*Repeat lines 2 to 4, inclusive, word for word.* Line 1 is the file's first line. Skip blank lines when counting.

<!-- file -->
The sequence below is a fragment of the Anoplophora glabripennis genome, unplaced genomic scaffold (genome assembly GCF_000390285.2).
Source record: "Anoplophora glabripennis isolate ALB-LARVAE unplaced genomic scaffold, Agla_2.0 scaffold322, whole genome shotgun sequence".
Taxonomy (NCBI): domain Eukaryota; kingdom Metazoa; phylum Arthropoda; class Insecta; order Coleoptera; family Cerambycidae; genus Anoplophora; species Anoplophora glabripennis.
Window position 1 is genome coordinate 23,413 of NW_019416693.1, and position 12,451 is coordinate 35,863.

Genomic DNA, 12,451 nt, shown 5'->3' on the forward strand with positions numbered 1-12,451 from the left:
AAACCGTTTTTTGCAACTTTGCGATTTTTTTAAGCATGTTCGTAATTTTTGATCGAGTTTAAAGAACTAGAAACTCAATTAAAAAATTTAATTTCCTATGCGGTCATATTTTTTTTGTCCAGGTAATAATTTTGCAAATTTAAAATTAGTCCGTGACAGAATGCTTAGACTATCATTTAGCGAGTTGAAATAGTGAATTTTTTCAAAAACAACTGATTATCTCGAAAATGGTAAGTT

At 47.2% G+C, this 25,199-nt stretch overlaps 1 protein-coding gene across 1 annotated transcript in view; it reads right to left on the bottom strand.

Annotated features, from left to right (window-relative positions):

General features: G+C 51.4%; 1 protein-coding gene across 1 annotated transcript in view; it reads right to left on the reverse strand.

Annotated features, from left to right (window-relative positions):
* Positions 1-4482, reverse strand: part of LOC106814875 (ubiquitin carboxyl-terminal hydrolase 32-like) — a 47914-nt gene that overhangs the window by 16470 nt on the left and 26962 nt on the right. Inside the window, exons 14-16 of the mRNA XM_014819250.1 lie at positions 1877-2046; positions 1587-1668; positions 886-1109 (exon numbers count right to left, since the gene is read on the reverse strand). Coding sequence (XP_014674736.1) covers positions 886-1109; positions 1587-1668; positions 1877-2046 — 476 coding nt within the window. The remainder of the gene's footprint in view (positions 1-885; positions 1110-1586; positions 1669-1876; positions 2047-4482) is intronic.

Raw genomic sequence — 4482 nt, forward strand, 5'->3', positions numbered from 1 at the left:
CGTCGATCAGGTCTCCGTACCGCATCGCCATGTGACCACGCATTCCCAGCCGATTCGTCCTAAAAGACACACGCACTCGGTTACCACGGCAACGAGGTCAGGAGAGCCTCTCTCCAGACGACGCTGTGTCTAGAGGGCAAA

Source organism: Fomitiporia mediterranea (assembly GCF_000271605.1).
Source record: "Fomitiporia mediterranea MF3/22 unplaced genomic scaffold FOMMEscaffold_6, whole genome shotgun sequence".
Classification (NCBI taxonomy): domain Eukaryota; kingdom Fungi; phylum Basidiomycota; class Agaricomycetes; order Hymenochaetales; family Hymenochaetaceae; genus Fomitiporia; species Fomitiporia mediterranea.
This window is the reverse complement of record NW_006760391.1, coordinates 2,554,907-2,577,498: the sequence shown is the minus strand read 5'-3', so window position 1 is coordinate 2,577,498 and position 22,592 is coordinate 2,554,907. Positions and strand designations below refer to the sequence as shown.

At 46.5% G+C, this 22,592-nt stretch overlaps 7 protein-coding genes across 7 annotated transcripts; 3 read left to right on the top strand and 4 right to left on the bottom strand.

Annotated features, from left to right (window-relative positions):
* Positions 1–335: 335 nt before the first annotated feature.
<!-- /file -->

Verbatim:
Source record: "Anoplophora glabripennis isolate ALB-LARVAE unplaced genomic scaffold, Agla_2.0 scaffold322, whole genome shotgun sequence".
Taxonomy (NCBI): domain Eukaryota; kingdom Metazoa; phylum Arthropoda; class Insecta; order Coleoptera; family Cerambycidae; genus Anoplophora; species Anoplophora glabripennis.
Window position 1 is genome coordinate 23,413 of NW_019416693.1, and position 12,451 is coordinate 35,863.